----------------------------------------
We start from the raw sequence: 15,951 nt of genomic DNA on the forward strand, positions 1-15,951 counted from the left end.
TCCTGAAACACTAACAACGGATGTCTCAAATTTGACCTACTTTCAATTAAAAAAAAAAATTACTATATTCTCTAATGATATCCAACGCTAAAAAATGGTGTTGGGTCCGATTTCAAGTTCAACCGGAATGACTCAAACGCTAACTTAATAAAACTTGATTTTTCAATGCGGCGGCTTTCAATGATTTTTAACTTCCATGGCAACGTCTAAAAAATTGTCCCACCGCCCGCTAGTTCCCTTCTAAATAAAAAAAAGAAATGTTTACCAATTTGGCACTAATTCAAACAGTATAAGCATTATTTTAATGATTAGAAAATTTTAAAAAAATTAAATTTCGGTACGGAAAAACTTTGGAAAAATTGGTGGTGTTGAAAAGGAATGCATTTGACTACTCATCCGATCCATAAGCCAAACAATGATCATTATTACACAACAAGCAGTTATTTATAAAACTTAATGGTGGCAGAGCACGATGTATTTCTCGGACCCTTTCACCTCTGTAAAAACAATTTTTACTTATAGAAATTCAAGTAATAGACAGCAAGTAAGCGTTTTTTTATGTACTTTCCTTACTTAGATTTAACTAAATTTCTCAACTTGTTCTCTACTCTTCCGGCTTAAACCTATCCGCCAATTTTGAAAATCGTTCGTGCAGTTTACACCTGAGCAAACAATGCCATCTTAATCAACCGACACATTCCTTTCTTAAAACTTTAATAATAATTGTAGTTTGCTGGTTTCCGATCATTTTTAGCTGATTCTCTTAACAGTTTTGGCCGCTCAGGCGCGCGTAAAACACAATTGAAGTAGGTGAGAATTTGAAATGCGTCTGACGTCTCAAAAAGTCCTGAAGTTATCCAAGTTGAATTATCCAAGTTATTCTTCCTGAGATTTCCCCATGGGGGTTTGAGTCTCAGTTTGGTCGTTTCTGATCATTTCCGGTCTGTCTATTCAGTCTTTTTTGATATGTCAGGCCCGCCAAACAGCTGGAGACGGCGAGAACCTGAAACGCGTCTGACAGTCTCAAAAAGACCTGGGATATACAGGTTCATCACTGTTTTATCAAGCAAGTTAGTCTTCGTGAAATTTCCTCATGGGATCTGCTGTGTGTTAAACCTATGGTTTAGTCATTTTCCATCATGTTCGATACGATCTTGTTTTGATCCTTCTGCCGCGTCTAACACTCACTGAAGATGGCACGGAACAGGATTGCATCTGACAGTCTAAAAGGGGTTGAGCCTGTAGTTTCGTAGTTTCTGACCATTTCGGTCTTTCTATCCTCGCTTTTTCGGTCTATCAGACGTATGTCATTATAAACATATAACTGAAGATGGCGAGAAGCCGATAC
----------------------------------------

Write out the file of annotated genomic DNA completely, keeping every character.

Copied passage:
We start from the raw sequence: 15,951 nt of genomic DNA on the forward strand, positions 1-15,951 counted from the left end.
TCCTGAAACACTAACAACGGATGTCTCAAATTTGACCTACTTTCAATTAAAAAAAAAAATTACTATATTCTCTAATGATATCCAACGCTAAAAAATGGTGTTGGGTCCGATTTCAAGTTCAACCGGAATGACTCAAACGCTAACTTAATAAAACTTGATTTTTCAATGCGGCGGCTTTCAATGATTTTTAACTTCCATGGCAACGTCTAAAAAATTGTCCCACCGCCCGCTAGTTCCCTTCTAAATAAAAAAAAGAAATGTTTACCAATTTGGCACTAATTCAAACAGTATAAGCATTATTTTAATGATTAGAAAATTTTAAAAAAATTAAATTTCGGTACGGAAAAACTTTGGAAAAATTGGTGGTGTTGAAAAGGAATGCATTTGACTACTCATCCGATCCATAAGCCAAACAATGATCATTATTACACAACAAGCAGTTATTTATAAAACTTAATGGTGGCAGAGCACGATGTATTTCTCGGACCCTTTCACCTCTGTAAAAACAATTTTTACTTATAGAAATTCAAGTAATAGACAGCAAGTAAGCGTTTTTTTATGTACTTTCCTTACTTAGATTTAACTAAATTTCTCAACTTGTTCTCTACTCTTCCGGCTTAAACCTATCCGCCAATTTTGAAAATCGTTCGTGCAGTTTACACCTGAGCAAACAATGCCATCTTAATCAACCGACACATTCCTTTCTTAAAACTTTAATAATAATTGTAGTTTGCTGGTTTCCGATCATTTTTAGCTGATTCTCTTAACAGTTTTGGCCGCTCAGGCGCGCGTAAAACACAATTGAAGTAGGTGAGAATTTGAAATGCGTCTGACGTCTCAAAAAGTCCTGAAGTTATCCAAGTTGAATTATCCAAGTTATTCTTCCTGAGATTTCCCCATGGGGGTTTGAGTCTCAGTTTGGTCGTTTCTGATCATTTCCGGTCTGTCTATTCAGTCTTTTTTGATATGTCAGGCCCGCCAAACAGCTGGAGACGGCGAGAACCTGAAACGCGTCTGACAGTCTCAAAAAGACCTGGGATATACAGGTTCATCACTGTTTTATCAAGCAAGTTAGTCTTCGTGAAATTTCCTCATGGGATCTGCTGTGTGTTAAACCTATGGTTTAGTCATTTTCCATCATGTTCGATACGATCTTGTTTTGATCCTTCTGCCGCGTCTAACACTCACTGAAGATGGCACGGAACAGGATTGCATCTGACAGTCTAAAAGGGGTTGAGCCTGTAGTTTCGTAGTTTCTGACCATTTCGGTCTTTCTATCCTCGCTTTTTCGGTCTATCAGACGTATGTCATTATAAACATATAACTGAAGATGGCGAGAAGCCGATAC